As the weather warms up it is important to know that water is NOT recommended for young babies and could actually be life threatening to them.
According to the Australian National Health and Medical Research Council, breastfed babies don’t require any additional fluids before six months of age.
If the weather is hot and parents or carers are worried about dehydration, the baby should be offered additional breast or formula feeds.
The Australian Breastfeeding Association says a mother’s milk has the perfect ratio of food to water to meet their baby’s needs.
“It is a living fluid, ever-changing to suit your baby and even in response to the weather,” a statement on the ABA website reads. “The first milk your baby gets from a full breast has a low fat content and naturally quenches baby’s thirst. [The] later milk has a creamier appearance and satisfies baby’s hunger.”
Babies older than six months may be given some water, for example to help with constipation or in hot weather, but it should only be a small amount of water at a time and should not replace milk feeds.
Similarly, older babies who have started eating solids can be offered small amounts of water to help them learn how to use a cup.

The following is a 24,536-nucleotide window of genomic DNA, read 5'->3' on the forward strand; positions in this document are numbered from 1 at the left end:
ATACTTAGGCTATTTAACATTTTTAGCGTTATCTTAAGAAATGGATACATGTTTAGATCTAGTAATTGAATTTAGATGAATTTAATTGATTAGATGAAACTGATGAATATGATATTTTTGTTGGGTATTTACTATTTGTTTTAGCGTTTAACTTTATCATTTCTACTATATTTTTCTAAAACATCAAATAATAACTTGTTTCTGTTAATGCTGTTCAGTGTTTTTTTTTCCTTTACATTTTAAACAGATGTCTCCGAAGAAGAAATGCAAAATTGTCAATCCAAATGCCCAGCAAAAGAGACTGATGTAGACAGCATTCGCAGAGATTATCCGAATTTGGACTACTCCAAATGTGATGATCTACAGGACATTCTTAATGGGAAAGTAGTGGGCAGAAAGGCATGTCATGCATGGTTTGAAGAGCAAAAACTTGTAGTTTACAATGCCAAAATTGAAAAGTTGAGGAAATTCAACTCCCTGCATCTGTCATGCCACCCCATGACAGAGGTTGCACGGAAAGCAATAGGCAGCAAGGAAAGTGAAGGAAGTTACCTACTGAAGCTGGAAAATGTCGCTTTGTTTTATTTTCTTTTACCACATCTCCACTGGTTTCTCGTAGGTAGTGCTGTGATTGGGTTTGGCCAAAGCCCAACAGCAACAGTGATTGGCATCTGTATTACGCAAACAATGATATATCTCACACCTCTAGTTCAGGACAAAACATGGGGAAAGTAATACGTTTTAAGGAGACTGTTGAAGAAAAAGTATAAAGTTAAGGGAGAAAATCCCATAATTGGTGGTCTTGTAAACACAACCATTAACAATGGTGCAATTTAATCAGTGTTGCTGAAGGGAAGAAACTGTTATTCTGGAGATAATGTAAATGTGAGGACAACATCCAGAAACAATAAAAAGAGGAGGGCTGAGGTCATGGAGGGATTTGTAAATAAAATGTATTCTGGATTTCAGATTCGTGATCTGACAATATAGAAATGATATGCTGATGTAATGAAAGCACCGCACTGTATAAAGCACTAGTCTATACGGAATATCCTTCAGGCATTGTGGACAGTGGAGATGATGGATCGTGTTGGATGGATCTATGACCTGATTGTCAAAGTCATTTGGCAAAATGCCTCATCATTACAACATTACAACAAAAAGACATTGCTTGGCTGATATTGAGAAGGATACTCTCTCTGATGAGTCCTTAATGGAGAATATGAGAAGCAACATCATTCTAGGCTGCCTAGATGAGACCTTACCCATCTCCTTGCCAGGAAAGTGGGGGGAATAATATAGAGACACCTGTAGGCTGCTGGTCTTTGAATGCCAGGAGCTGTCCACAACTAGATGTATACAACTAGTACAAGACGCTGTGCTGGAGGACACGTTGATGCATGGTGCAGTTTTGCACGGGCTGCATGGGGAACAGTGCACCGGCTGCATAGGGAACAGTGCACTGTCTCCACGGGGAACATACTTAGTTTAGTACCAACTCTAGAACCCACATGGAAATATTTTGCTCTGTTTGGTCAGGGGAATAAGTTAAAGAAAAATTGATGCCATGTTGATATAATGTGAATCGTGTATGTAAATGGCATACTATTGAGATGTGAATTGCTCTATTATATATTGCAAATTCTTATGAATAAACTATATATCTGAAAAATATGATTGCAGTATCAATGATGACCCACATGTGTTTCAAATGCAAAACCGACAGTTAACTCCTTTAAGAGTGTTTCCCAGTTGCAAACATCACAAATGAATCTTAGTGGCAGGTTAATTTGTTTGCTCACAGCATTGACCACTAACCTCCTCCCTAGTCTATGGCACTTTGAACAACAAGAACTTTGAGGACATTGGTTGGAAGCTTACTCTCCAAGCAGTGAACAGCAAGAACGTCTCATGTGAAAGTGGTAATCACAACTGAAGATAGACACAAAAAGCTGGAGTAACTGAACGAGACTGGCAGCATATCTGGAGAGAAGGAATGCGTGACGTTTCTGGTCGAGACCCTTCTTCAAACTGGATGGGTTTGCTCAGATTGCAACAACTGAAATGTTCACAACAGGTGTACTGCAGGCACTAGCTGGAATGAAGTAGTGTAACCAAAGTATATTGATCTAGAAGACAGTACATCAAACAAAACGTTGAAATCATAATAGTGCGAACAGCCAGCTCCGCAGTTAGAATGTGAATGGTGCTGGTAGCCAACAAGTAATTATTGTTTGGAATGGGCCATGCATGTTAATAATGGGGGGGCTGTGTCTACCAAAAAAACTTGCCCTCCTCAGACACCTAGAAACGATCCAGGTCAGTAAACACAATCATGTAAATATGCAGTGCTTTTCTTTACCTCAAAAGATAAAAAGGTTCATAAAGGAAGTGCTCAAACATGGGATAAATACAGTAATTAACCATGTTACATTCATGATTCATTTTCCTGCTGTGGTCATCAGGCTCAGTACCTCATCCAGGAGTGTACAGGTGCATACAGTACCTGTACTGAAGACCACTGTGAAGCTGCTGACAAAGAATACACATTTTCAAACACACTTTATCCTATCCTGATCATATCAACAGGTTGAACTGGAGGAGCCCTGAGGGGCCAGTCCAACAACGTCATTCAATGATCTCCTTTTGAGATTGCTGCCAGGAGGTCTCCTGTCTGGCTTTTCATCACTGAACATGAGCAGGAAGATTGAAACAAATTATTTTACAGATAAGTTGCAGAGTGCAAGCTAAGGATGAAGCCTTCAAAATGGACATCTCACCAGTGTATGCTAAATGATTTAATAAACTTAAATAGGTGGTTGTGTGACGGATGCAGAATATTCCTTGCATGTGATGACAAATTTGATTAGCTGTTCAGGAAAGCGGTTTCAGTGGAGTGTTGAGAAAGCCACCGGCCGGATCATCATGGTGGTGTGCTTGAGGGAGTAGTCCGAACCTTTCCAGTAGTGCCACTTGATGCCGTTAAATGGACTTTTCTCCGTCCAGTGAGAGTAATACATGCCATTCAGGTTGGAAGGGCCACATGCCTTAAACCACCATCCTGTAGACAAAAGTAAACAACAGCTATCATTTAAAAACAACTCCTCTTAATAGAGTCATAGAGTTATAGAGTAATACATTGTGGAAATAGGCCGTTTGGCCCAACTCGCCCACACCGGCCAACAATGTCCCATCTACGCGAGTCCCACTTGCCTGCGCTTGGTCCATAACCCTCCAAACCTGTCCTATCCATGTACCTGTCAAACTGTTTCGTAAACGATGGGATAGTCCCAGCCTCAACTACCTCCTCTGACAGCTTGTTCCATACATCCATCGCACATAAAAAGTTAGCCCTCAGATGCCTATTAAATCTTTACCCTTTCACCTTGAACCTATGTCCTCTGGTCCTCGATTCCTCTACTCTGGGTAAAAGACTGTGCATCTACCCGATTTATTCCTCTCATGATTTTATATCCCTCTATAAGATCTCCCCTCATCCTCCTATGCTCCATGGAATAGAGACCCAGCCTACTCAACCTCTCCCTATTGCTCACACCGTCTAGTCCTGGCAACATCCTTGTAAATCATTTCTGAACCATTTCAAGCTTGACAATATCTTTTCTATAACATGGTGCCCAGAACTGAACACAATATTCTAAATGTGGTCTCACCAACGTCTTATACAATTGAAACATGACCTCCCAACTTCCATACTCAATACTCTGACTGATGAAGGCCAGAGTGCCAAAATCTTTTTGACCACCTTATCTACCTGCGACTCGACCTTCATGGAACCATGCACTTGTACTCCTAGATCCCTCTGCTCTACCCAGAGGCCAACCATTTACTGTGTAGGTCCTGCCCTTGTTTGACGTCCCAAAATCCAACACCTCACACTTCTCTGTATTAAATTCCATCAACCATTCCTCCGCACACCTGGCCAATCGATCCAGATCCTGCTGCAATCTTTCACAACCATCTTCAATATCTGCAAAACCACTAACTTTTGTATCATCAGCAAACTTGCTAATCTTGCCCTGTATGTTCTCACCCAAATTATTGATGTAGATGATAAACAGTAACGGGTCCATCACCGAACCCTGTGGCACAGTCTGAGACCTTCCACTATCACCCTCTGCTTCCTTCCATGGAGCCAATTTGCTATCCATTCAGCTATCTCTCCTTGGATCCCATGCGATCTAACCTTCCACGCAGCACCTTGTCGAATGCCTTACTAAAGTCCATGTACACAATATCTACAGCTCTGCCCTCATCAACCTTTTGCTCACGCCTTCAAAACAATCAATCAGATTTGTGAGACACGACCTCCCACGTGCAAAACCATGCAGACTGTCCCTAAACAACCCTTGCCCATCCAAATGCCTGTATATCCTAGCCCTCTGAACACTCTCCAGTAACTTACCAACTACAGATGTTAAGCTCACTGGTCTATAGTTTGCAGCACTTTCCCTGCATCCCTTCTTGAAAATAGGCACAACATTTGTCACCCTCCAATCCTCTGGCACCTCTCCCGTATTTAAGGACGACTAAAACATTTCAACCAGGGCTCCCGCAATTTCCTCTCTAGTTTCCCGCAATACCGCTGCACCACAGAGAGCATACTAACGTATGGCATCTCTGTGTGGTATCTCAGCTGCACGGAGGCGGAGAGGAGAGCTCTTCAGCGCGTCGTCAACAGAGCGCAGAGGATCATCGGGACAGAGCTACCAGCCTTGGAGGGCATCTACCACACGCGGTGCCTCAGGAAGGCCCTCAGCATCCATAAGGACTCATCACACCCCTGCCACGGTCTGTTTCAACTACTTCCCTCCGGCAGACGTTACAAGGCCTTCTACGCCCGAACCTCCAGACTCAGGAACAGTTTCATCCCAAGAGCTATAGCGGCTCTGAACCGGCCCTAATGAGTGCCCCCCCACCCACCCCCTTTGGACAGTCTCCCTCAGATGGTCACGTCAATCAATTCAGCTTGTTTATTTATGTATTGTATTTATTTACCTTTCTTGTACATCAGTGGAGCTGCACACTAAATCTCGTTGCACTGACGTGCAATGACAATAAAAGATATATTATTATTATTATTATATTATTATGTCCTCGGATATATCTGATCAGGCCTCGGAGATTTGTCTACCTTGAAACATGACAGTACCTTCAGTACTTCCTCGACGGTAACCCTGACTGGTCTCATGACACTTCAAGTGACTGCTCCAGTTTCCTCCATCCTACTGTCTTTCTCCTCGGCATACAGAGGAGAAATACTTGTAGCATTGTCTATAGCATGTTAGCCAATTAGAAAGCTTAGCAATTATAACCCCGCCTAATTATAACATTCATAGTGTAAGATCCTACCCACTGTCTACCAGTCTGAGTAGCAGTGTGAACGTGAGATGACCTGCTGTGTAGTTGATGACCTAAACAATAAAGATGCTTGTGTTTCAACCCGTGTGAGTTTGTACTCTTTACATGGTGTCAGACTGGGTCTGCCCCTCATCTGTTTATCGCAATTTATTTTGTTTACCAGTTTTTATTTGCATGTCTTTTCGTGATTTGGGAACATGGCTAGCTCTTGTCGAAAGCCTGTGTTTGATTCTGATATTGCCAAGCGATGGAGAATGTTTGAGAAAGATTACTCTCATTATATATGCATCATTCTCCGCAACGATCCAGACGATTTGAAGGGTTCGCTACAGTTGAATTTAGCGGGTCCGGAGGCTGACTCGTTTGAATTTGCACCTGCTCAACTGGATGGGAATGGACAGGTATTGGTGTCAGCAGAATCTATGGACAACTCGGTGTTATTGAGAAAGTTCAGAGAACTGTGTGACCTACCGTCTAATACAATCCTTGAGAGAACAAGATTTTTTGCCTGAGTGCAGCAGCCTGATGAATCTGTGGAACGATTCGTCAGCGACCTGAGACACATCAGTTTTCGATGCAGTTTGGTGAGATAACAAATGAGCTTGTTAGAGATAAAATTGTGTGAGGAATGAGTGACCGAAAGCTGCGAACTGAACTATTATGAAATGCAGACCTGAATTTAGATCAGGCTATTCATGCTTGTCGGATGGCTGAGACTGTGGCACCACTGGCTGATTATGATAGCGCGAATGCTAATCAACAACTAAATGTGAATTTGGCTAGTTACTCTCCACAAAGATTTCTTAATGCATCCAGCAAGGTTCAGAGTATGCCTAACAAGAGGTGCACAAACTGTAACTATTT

Water intoxication can occur when a person, adult or child, consumes too much water with too few nutrients. The sodium in the blood drops to a dangerously low level as the kidneys cannot excrete enough fluid.
Early symptoms of water intoxication which parents and carers should be aware of are a low body temperature (about 36°C or less) and puffiness or swelling in the face.
Prompt medical attention should be sought if it’s suspected a baby or child is suffering from water intoxication in order to reduce the risk of any permanent damage or death.
ABA also shares, “in very hot weather, skin contact can be quite uncomfortable for both you and your baby. A towel, pillowcase, or cloth nappy placed between your baby and your arm and body can be helpful. A cool, damp face-washer in the crook of your arm is refreshing too. Lying down to feed may be more comfortable for both of you, as only baby’s mouth and your breast need be in contact.”
“If your baby’s skin feels hot to touch, sponge him with lukewarm (body heat) water at frequent intervals. An alternative is bathing often. You only need to use plain water as soap can remove the natural oils from his skin.”
It is also important to remember “having a glass of water at each breastfeed is one way of making sure your own fluid intake is adequate in these hot conditions. Some mothers find that water bottles placed through the house remind them to drink enough so that they are not thirsty.”
The key is to stay out of the heat and keep bub in the shade, as cool as possible.
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